When the language of its claims is clear and distinct, the patentee is bound thereby and may not claim anything beyond them.[17] And so are the courts bound which may not add to or detract from the claims matters not expressed or necessarily implied, nor may they enlarge the patent beyond the scope of that which the inventor claimed and the patent office allowed, even if the patentee may have been entitled to something more than the words it had chosen would include.[18]

It bears stressing that the mere absence of the word Albendazole in Letters Patent No. 14561 is not determinative of Albendazole’s non-inclusion in the claims of the patent.  While Albendazole is admittedly a chemical compound that exists by a name different from that covered in petitioner’s letters patent, the language of Letter Patent No. 14561 fails to yield anything at all regarding Albendazole.  And no extrinsic evidence had been adduced to prove that Albendazole inheres in petitioner’s patent in spite of its omission therefrom or that the meaning of the claims of the patent embraces the same.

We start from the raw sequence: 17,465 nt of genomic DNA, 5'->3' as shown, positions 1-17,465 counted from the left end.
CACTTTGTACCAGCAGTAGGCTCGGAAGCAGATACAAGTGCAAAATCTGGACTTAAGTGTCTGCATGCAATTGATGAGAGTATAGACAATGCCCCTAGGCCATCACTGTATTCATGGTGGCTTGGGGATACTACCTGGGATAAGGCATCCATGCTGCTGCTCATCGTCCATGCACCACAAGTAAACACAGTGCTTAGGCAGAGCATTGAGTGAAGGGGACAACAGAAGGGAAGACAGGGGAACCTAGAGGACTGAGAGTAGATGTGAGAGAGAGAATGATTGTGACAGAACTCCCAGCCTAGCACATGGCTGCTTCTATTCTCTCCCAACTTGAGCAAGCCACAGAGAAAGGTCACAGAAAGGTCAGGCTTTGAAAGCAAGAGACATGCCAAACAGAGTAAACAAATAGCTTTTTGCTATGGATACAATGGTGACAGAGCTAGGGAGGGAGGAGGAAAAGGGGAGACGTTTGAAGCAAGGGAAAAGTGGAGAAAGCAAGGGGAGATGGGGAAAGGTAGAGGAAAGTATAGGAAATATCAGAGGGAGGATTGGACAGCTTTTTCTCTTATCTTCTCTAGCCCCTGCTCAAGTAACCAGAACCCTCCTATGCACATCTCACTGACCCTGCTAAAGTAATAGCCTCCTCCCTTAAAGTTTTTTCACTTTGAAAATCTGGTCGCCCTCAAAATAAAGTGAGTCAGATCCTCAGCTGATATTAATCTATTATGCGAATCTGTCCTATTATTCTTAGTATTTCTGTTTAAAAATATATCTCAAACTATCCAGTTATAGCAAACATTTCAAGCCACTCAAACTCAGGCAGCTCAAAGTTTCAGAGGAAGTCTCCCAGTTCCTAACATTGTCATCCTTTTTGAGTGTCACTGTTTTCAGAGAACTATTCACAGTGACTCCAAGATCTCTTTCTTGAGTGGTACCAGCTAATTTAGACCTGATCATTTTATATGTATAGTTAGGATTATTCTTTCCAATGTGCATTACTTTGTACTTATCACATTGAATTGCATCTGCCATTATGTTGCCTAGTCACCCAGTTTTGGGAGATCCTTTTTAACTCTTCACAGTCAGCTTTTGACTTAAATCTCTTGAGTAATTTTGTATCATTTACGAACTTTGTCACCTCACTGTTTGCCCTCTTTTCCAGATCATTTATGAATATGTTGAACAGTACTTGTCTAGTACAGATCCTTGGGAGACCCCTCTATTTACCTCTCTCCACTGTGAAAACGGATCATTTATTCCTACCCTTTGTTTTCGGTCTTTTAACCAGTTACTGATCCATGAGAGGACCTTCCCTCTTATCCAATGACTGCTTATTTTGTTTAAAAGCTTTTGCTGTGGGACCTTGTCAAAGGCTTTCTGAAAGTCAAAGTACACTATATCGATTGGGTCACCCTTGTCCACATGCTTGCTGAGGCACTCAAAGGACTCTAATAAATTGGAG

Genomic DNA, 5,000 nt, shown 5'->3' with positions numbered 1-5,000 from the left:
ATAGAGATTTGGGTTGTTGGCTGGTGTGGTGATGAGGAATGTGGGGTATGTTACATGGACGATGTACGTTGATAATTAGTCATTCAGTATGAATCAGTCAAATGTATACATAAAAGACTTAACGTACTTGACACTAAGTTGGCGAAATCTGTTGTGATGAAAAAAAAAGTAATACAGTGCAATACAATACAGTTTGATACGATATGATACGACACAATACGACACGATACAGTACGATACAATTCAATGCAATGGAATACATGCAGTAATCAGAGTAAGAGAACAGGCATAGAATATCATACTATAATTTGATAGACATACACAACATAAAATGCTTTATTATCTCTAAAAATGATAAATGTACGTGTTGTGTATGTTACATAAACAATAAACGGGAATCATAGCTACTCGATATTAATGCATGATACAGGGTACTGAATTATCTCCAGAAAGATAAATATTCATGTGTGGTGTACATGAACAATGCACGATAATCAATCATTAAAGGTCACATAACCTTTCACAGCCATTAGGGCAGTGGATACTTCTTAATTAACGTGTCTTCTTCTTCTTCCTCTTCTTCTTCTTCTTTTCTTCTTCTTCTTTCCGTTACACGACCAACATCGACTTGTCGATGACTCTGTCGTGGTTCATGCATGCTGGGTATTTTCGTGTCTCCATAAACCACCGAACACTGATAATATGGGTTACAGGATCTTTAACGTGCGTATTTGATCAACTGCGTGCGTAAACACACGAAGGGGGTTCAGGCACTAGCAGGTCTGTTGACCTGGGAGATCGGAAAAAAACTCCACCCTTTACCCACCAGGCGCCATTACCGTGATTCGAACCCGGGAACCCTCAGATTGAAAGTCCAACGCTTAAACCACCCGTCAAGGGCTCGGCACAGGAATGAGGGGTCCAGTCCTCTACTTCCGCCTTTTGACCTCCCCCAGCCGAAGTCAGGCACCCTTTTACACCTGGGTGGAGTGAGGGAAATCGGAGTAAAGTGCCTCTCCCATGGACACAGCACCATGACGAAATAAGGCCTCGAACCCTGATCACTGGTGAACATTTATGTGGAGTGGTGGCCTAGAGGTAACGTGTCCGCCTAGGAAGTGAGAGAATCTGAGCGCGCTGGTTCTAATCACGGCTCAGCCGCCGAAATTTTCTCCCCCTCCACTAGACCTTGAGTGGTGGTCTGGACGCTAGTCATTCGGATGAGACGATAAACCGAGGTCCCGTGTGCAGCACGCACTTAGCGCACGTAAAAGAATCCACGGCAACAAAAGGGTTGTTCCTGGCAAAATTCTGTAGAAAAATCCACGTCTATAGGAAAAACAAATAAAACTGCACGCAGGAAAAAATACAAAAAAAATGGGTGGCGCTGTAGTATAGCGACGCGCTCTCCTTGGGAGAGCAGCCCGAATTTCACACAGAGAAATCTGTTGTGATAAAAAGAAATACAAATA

While petitioner concedes that the mere literal wordings of its patent cannot establish private respondent’s infringement, it urges this Court to apply the doctrine of equivalents.